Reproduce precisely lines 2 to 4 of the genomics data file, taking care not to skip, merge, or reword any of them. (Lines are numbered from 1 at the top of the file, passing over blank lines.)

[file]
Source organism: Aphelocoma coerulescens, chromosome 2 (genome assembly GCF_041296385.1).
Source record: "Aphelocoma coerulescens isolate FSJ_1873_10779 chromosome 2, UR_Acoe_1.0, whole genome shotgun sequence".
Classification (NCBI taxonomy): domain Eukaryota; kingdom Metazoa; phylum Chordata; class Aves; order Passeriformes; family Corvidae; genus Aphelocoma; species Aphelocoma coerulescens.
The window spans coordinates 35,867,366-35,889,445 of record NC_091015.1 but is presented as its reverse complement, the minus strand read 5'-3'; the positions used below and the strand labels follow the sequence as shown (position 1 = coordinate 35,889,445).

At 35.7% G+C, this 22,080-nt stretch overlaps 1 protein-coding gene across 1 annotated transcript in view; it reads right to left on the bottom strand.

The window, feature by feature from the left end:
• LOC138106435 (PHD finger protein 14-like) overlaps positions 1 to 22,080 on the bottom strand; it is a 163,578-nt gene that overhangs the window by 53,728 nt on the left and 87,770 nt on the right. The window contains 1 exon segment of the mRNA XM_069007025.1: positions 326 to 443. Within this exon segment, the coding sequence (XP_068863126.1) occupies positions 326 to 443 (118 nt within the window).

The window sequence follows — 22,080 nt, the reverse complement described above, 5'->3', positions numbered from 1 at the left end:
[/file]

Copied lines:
Source record: "Aphelocoma coerulescens isolate FSJ_1873_10779 chromosome 2, UR_Acoe_1.0, whole genome shotgun sequence".
Classification (NCBI taxonomy): domain Eukaryota; kingdom Metazoa; phylum Chordata; class Aves; order Passeriformes; family Corvidae; genus Aphelocoma; species Aphelocoma coerulescens.
The window spans coordinates 35,867,366-35,889,445 of record NC_091015.1 but is presented as its reverse complement, the minus strand read 5'-3'; the positions used below and the strand labels follow the sequence as shown (position 1 = coordinate 35,889,445).